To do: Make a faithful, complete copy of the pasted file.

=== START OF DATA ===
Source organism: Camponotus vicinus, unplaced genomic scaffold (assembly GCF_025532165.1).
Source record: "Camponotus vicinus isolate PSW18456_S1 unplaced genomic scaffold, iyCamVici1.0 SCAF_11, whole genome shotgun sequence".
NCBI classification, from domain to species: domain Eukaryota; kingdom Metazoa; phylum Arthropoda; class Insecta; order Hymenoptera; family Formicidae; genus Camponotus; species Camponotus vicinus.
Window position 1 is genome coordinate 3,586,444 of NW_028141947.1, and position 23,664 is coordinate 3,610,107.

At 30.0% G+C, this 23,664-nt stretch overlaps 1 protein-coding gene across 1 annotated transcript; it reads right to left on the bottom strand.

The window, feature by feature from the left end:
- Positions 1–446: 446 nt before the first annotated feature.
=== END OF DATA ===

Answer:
Source organism: Camponotus vicinus, unplaced genomic scaffold (assembly GCF_025532165.1).
Source record: "Camponotus vicinus isolate PSW18456_S1 unplaced genomic scaffold, iyCamVici1.0 SCAF_11, whole genome shotgun sequence".
NCBI classification, from domain to species: domain Eukaryota; kingdom Metazoa; phylum Arthropoda; class Insecta; order Hymenoptera; family Formicidae; genus Camponotus; species Camponotus vicinus.
Window position 1 is genome coordinate 3,586,444 of NW_028141947.1, and position 23,664 is coordinate 3,610,107.

At 30.0% G+C, this 23,664-nt stretch overlaps 1 protein-coding gene across 1 annotated transcript; it reads right to left on the bottom strand.

The window, feature by feature from the left end:
- Positions 1–446: 446 nt before the first annotated feature.